TWO months ago, six participants from Fiji travelled to Japan for a youth development training program conducted by Japan International Co-operation Agency (JICA) in partnership with Japan Overseas Cooperative Association (JOCA) at the Okinawa International Centre.
Today, an action plan is being formulated based on submissions from the participants — a plan that would trickle down to the community to help boost youth development efforts.
One of the Fiji delegates, Jemesa Delana, a youth officer at the Western Divisional Youth Office, wrote about his experiences during the trip:
"Ichariba Chode — is a saying that defines the hospitality, accommodation and kindness of the Okinawan people in Japan. It means ‘from the first time we meet, we become brothers and sisters'.
"It was a privilege to be part of the training and (to) see first-hand how a developed society such as Okinawa dealt with youth-related issues. Youths (there) are involved in cultural maintenance in the form of traditional dance performances and retention of traditional ways such as customary salt-making.
"A noticeable trait we observed was the humility of the locals. They were so considerate, humble and full of respect for others.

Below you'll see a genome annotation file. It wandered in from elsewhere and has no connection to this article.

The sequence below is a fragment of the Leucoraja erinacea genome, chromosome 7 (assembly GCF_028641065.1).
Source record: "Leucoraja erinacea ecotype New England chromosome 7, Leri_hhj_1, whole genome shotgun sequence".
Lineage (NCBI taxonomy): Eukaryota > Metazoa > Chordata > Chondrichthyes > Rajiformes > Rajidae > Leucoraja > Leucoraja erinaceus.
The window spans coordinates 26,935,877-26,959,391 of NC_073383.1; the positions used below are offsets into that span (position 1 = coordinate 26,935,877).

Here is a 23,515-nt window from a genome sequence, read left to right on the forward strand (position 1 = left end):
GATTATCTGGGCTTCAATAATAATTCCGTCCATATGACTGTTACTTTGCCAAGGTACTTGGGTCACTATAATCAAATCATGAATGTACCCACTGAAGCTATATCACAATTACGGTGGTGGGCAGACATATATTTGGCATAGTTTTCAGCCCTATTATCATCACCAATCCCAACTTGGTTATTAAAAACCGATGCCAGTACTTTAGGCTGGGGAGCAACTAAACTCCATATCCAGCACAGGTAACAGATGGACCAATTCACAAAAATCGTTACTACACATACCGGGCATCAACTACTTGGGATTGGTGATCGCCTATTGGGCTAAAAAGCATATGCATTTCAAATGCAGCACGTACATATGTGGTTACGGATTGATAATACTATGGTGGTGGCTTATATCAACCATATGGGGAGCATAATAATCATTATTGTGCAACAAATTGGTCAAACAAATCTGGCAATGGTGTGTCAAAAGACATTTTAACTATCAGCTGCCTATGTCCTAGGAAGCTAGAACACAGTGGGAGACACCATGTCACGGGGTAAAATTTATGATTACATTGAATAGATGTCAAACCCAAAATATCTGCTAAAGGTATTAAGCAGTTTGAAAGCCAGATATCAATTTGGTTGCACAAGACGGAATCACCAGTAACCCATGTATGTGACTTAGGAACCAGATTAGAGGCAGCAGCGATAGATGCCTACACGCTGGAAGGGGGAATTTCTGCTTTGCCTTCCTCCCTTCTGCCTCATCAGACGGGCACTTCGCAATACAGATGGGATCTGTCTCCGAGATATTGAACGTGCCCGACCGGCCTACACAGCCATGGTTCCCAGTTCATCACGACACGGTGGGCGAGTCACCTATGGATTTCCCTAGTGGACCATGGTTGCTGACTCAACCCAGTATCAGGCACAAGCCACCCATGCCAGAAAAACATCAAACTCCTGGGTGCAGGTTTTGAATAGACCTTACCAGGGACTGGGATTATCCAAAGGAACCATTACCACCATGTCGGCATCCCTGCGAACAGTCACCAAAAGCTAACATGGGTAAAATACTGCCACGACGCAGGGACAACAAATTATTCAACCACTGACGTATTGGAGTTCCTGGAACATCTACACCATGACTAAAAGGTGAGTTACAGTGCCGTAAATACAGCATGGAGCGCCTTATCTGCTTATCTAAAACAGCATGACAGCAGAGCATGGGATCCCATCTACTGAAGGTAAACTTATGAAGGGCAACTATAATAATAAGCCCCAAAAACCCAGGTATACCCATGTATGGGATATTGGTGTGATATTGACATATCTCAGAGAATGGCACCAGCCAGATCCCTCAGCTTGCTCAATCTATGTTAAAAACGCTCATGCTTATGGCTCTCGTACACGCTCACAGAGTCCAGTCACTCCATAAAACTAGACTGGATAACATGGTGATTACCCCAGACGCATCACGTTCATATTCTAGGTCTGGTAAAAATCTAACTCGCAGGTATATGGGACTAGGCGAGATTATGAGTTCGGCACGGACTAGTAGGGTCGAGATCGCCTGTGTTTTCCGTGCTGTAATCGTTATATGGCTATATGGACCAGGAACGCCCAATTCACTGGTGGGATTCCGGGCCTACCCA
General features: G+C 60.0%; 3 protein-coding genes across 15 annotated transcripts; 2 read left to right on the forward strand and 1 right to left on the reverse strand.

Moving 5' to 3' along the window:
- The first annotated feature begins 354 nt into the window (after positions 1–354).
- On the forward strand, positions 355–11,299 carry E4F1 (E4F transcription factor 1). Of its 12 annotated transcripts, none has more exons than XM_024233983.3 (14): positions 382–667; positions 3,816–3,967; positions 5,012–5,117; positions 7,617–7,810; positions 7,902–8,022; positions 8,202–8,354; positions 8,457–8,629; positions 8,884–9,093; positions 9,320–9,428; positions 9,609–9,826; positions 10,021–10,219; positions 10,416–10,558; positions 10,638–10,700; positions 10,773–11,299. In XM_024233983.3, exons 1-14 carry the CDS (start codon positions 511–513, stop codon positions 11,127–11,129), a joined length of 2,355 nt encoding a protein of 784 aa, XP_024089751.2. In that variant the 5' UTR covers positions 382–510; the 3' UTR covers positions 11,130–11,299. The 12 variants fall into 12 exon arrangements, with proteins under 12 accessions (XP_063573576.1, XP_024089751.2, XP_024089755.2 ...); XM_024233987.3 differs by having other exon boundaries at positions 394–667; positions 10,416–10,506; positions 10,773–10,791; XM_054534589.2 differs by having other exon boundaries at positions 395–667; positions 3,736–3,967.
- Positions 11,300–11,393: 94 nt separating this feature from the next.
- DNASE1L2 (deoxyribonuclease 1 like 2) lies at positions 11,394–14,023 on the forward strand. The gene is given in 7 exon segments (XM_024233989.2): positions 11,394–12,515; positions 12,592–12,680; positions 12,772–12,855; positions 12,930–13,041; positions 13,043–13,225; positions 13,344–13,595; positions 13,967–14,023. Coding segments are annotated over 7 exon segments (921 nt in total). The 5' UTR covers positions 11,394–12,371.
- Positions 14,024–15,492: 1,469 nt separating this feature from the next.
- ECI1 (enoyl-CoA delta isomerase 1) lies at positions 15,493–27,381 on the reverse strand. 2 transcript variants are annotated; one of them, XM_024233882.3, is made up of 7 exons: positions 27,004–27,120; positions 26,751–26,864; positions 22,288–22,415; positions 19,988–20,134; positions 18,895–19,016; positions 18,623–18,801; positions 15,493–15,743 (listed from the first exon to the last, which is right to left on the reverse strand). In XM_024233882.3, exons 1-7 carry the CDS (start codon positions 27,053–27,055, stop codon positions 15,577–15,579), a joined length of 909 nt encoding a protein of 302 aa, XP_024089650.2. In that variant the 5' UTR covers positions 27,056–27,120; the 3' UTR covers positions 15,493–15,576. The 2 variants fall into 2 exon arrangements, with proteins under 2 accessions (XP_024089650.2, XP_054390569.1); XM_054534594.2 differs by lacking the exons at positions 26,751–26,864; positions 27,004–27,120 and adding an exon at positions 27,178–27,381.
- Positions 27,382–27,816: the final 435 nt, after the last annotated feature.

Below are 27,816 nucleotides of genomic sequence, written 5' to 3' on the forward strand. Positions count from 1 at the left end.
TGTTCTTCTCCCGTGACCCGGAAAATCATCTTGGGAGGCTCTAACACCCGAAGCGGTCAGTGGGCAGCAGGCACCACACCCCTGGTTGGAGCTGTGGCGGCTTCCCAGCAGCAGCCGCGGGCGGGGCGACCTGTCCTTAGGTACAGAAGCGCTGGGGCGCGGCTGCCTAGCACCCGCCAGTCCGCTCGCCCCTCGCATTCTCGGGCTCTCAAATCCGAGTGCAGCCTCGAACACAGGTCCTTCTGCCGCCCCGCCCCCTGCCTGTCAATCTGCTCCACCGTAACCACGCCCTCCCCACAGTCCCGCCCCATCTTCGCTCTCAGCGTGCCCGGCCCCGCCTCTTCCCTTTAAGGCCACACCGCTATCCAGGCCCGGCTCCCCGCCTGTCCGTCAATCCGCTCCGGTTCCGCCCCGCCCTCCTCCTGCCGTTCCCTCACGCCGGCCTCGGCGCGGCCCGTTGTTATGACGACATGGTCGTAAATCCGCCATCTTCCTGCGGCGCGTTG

"To maintain unity and direct youthful energy to constructive results, a lot of community-based activities are organised to keep them occupied in a positive way and build their capacity and skill to benefit them in the future," Mr Delana said.
He said the program included participants from other regional countries who were given certificates at the closing ceremony.
In his report, Mr Delana said they visited the Okinawa Peace Memorial Museum which carried heart-wrenching memories of a time when the country was at war during World War II.
"Okinawa was the only place in Japan where land combat took place and the museum displayed the effects of war on its people," Mr Delana said.
"We experienced the importance of the true meaning of peace from a whole new perspective.
"There are monuments that have the names of all that died in Okinawa to remind them of the violence, to help ensure there was no repeat of war and that peace remains.
"One main aspect of the community is civic pride and responsibility. For example, no one litters and they are very conscious of their actions and the impact on the environment and their future generation."
Mr Delana says the challenge for youth advocates is to reinforce civic pride and responsibility, take ownership of the nation's destiny and maintain peace and tolerance among all citizens and visitors as well.